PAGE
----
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United Way funds new agencies, defunds others


Change is in the air at the United Way of Northern New York — and it has left bad feelings with at least one longtime United Way partner.

United Way officials say an annual review of its partner agencies’ commitment to serving needy families and being fiscally responsible and accountable has led to funding of new partners and defunding of long-standing partners during the 2013 community review program grant process.

“We’re looking for outcomes and the agency’s willingness to collaborate,” said Jayn M. Graves, United Way chief professional officer.

The United Way’s three-step community review process led to the defunding of $49,000 to Family Counseling Service of Northern New York, $6,000 to the Association for the Blind and Visually Impaired of Jefferson County and $2,000 to the Community Wellness Program at Lewis County General Hospital, Lowville.

Miss Graves said the Association for the Blind remains a great partner agency, but had to be defunded since the agency continuously operates on a deficit basis. The Community Wellness Program was defunded, she said, because its request to put on a hearing impairment clinic wasn’t deemed a priority.

Family Counseling Service was not funded because of its monthly deficits, a lack of communication with the United Way about a loan from the Watertown Trust and lack of a solid plan for financial stability, according to a United Way letter.

Family Counseling Service board member Lisa A. Weber said the counseling agency’s board felt the tone of the letter, signed by United Way board Chairwoman Jane V. Schmitt, was “harsh.”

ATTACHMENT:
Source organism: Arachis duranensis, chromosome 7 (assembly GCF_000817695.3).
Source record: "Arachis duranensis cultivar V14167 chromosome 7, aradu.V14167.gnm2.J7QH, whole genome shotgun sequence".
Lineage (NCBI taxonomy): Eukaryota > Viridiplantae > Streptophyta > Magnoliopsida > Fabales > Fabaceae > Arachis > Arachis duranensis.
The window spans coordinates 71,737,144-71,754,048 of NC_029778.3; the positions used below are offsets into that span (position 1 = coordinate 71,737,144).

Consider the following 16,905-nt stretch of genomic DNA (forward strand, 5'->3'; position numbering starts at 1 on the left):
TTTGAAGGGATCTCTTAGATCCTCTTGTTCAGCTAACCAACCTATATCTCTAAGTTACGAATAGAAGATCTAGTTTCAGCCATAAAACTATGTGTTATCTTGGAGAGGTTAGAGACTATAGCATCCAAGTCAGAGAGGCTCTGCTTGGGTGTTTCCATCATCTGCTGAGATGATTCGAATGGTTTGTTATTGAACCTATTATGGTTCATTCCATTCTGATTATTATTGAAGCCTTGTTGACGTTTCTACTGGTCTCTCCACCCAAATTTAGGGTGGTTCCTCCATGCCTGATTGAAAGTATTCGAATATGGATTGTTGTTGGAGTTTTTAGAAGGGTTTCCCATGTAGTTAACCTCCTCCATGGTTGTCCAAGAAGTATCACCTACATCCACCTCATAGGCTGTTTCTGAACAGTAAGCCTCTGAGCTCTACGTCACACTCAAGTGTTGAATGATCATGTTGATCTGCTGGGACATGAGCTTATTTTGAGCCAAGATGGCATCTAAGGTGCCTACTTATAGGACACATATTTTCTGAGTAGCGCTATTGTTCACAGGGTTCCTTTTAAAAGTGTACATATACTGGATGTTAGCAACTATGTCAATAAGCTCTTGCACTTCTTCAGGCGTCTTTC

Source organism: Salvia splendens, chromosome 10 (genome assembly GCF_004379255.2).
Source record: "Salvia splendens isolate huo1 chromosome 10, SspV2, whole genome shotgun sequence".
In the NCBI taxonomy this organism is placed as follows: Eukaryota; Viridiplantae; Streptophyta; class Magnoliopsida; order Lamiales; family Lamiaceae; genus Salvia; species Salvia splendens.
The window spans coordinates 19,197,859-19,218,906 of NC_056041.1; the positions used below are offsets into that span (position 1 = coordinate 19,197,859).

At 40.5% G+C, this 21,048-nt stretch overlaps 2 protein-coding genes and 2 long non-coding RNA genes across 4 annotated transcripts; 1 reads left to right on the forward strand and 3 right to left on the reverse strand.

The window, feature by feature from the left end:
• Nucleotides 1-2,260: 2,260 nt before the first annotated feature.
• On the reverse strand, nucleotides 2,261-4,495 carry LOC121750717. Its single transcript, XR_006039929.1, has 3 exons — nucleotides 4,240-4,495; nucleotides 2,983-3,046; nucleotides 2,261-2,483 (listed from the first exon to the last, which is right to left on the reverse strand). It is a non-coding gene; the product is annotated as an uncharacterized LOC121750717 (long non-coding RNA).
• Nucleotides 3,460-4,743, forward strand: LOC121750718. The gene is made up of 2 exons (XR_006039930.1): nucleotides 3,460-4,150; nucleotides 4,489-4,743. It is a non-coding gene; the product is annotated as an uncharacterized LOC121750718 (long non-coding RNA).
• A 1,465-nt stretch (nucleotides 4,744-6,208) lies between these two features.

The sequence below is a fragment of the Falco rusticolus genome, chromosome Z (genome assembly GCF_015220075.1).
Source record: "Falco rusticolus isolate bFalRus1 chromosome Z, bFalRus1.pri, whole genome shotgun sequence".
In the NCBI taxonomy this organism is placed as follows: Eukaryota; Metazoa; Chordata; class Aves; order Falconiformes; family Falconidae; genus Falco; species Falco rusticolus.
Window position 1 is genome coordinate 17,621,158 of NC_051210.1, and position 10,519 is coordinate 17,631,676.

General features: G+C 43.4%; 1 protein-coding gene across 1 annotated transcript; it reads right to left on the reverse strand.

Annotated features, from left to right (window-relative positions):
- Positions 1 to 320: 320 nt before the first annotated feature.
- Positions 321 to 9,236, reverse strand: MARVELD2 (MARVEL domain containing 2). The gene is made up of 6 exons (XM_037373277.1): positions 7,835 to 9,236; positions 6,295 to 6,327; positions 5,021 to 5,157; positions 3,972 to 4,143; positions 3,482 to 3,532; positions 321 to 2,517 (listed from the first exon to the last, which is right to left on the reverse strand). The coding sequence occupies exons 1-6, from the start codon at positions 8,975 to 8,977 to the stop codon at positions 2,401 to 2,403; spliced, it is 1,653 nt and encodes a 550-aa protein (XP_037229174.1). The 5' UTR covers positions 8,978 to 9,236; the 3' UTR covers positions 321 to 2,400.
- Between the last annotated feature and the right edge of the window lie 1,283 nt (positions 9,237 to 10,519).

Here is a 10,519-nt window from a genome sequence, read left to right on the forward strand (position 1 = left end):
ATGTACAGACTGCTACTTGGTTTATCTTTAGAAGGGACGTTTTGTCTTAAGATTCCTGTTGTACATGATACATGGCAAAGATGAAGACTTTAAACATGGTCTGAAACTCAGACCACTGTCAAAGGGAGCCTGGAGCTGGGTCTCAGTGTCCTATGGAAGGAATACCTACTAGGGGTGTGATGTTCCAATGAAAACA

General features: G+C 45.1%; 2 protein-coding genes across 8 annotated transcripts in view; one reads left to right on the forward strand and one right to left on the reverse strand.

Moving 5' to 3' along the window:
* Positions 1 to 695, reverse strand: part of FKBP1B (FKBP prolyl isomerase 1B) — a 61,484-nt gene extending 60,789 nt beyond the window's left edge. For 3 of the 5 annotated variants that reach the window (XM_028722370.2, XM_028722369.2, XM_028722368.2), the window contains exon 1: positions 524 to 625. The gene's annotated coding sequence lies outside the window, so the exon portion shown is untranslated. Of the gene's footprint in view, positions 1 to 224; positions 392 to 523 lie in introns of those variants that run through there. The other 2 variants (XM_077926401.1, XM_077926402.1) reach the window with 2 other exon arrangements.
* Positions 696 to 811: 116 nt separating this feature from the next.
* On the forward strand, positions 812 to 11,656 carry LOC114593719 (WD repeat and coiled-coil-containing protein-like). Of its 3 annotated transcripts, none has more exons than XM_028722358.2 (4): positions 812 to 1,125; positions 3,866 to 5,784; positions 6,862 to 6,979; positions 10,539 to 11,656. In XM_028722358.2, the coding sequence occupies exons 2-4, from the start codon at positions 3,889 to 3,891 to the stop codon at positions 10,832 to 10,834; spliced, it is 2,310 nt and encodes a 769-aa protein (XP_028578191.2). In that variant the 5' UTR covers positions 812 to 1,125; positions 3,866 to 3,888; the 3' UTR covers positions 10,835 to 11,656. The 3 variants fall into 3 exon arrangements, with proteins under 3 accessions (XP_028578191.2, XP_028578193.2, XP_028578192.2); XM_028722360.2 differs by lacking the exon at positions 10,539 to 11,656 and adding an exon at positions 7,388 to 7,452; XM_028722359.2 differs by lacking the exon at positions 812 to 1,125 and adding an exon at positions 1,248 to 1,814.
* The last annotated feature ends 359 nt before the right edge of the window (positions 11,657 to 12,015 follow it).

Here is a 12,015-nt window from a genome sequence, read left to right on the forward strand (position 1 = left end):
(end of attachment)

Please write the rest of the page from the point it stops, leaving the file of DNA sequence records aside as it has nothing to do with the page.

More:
“Our organization has had more than a 50-year relationship with the United Way,” Mrs. Weber said. “I would certainly hope it’s not the end of the relationship with the United Way. United Way funds are extremely important to the agency.”

Mrs. Weber, Timeless Frames, Timeless Decor and Timeless Expressions CEO, said board members plan to communicate with the United Way about its concerns with Family Counseling Service.

The $49,000 was used to help fund the cost of family services and a women’s empowerment program.

New grants include $20,000 to the Watertown Urban Mission; $3,000 to New Day Children’s Center; $3,000 to the Lowville Food Pantry; $2,000 to the Double Play Sports Community Center, Lowville, and $3,675 to Rose Hill, Massena, which offers youth rehabilitation services.

Meanwhile, Watertown Urban Mission Executive Director Erika F. Flint said the mission’s first United Way grant will help fund its Critical Needs Program. She said the “significant program” is underfunded, as it relies on donations of supplies and money from area organizations, churches and individual supporters.

A total of $490,300 in program grants was awarded to more than 30 agencies throughout Jefferson, Lewis and St. Lawrence counties.

Money booked for the 2013 campaign thus far includes $598,836 in Jefferson County, $121,775 in St. Lawrence County and $60,385 in Lewis County. The entire campaign, including donations from state and federal employee contributions, totaled $1,101,526. Miss Graves said campaign books will close in December, so that amount is expected to rise.

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